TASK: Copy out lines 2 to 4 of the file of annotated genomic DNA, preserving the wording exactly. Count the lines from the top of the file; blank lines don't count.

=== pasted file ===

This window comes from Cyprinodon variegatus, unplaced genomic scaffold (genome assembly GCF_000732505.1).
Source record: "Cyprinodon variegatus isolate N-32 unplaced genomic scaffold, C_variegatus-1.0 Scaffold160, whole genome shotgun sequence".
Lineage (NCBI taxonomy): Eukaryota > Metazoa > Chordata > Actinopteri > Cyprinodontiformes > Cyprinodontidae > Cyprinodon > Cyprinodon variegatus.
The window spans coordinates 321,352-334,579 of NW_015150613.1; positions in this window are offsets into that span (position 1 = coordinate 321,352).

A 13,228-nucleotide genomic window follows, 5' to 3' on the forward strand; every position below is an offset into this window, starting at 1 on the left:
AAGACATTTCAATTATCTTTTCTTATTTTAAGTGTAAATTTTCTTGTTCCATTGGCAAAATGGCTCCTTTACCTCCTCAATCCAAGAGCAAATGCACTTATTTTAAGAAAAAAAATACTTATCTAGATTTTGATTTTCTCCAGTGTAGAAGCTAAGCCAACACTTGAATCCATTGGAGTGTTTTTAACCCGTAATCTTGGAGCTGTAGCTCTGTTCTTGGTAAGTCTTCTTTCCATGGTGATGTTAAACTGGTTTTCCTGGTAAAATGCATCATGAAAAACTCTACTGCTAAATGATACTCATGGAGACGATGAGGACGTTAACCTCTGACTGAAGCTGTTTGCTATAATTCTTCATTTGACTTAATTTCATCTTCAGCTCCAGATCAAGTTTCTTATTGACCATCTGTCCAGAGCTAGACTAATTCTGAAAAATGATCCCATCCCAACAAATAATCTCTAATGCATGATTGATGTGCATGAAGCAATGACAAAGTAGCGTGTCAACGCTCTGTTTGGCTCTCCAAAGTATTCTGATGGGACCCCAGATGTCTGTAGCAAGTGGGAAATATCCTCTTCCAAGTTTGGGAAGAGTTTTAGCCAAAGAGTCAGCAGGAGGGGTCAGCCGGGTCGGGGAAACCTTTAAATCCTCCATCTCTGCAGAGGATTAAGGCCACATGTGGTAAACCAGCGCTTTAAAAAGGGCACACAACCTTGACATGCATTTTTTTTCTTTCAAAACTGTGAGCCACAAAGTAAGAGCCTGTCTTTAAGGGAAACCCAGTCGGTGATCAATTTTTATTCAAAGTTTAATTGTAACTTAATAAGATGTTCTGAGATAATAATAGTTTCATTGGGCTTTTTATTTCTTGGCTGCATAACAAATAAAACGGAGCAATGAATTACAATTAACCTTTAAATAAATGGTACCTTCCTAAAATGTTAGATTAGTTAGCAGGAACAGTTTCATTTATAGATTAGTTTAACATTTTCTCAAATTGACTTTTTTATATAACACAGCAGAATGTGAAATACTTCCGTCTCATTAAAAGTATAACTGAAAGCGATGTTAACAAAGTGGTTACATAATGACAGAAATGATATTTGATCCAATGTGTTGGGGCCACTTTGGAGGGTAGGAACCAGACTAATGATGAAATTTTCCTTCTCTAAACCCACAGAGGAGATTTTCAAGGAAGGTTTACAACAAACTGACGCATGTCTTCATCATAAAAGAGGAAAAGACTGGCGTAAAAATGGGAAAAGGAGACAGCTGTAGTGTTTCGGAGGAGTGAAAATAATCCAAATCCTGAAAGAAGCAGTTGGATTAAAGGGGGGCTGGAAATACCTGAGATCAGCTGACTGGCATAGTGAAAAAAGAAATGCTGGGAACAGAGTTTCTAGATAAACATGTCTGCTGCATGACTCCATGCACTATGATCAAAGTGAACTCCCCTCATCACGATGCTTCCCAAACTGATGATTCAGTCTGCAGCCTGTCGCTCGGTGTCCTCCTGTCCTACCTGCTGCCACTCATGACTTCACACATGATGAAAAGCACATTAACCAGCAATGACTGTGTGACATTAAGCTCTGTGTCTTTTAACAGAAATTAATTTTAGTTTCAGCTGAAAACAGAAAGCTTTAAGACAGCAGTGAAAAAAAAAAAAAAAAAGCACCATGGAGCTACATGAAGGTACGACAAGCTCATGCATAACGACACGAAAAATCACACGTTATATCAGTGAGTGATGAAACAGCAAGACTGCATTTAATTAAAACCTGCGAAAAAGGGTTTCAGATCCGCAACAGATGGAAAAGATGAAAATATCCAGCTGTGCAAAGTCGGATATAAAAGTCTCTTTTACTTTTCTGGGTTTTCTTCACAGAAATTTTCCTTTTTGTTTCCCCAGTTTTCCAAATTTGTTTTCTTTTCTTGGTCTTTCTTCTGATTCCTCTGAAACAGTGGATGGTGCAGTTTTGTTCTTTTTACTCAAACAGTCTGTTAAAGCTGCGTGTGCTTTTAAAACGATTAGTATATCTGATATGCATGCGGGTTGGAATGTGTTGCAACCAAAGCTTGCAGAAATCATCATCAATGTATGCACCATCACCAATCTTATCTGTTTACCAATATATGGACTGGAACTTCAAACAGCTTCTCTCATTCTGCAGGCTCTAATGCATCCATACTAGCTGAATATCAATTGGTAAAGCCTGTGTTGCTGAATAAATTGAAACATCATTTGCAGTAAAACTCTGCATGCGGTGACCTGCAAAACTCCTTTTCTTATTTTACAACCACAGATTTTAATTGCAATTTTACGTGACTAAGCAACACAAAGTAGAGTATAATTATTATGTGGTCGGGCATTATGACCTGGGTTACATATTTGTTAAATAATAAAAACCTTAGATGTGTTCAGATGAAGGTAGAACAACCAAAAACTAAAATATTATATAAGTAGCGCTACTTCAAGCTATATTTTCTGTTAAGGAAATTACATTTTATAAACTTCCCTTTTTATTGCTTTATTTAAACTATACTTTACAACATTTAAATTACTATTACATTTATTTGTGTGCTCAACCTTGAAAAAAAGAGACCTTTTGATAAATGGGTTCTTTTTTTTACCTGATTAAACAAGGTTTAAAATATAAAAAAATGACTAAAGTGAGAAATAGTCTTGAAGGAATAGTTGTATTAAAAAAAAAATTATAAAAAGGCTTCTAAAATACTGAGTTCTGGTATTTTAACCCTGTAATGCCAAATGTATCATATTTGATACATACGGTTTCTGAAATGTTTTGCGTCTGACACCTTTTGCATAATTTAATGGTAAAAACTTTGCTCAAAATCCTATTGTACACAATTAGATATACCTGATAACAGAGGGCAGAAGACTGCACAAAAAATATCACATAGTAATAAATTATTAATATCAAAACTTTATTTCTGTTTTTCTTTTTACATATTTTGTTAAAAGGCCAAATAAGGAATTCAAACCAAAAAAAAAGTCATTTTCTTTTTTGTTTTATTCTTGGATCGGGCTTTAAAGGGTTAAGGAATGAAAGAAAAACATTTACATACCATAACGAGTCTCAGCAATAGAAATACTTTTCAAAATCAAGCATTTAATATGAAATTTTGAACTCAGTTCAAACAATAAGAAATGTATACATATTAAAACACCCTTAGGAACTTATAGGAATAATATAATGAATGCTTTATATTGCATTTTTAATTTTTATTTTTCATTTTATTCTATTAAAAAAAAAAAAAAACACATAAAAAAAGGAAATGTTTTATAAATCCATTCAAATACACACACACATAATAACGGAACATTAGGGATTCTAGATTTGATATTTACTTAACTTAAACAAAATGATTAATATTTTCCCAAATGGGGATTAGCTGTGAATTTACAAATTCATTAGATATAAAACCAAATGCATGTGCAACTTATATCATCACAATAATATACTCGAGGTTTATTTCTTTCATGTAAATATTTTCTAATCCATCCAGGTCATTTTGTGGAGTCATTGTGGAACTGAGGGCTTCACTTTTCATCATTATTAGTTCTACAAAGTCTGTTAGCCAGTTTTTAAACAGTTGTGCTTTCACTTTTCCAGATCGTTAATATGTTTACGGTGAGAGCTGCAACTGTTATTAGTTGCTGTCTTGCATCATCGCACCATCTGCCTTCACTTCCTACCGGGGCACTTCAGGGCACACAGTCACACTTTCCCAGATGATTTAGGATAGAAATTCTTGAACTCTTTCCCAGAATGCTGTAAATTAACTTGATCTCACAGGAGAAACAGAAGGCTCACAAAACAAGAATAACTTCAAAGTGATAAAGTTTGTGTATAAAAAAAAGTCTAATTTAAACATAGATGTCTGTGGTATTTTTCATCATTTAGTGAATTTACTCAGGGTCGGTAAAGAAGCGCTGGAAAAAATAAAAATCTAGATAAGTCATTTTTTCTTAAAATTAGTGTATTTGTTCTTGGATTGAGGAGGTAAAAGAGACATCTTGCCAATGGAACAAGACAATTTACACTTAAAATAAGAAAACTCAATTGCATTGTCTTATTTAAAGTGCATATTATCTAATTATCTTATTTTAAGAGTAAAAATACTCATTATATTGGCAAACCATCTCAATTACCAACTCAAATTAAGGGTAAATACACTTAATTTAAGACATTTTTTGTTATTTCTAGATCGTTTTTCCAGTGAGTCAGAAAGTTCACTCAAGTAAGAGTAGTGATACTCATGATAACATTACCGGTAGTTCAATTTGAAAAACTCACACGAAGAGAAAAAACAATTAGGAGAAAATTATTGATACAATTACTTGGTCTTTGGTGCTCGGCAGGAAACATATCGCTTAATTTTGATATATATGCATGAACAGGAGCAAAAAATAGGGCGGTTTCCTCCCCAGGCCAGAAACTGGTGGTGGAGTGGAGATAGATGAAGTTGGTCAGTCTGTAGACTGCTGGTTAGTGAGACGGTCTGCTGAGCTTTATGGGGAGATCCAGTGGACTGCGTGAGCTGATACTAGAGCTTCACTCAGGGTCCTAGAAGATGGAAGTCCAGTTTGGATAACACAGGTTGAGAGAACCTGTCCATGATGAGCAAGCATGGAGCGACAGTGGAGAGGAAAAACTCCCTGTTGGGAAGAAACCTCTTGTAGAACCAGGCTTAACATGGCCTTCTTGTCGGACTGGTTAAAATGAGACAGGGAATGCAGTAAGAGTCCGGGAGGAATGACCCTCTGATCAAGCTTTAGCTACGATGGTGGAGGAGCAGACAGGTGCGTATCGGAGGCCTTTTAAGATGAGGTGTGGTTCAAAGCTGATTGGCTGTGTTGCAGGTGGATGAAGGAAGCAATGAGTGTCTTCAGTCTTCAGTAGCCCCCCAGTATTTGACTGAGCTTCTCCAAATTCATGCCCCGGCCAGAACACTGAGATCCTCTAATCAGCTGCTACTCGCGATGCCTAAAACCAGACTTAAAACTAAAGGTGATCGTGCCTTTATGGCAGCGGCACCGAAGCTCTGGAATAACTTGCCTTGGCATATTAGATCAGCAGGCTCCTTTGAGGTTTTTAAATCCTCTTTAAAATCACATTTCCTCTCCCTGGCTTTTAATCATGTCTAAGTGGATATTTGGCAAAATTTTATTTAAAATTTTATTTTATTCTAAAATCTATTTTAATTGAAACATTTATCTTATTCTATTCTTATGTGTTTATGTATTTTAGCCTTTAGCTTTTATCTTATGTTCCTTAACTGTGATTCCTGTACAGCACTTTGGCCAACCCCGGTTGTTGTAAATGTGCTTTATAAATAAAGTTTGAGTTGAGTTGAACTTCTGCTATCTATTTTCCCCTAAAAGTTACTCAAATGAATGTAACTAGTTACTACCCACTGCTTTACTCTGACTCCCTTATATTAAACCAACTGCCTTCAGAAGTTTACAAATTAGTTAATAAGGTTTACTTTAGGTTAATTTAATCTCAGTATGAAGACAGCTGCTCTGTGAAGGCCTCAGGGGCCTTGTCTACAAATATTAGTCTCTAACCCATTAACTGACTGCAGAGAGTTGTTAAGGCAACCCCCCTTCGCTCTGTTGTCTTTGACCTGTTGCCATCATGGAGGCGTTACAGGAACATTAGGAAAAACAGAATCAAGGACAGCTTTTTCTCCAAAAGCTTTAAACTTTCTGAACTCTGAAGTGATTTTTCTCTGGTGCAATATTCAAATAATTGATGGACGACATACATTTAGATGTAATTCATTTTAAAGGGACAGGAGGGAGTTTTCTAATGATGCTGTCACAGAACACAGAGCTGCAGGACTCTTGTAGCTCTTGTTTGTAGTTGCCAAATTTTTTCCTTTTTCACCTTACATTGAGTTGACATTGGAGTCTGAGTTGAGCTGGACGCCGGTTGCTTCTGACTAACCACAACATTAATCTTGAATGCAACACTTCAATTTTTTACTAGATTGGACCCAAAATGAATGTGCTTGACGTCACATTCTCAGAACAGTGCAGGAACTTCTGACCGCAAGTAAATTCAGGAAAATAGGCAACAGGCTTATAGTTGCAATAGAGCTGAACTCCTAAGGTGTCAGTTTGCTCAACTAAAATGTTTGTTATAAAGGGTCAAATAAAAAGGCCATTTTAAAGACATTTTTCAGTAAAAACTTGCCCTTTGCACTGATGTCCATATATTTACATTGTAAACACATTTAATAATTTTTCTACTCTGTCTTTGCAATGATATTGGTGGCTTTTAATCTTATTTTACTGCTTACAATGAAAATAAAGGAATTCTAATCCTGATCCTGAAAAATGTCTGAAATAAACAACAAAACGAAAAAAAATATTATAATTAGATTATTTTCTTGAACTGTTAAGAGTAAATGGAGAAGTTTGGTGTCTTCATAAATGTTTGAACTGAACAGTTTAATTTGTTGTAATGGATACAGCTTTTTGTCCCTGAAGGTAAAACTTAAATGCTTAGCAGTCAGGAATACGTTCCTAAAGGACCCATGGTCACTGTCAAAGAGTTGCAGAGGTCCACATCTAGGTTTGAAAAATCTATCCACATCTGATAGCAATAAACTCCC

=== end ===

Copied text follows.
Source record: "Cyprinodon variegatus isolate N-32 unplaced genomic scaffold, C_variegatus-1.0 Scaffold160, whole genome shotgun sequence".
Lineage (NCBI taxonomy): Eukaryota > Metazoa > Chordata > Actinopteri > Cyprinodontiformes > Cyprinodontidae > Cyprinodon > Cyprinodon variegatus.
The window spans coordinates 321,352-334,579 of NW_015150613.1; positions in this window are offsets into that span (position 1 = coordinate 321,352).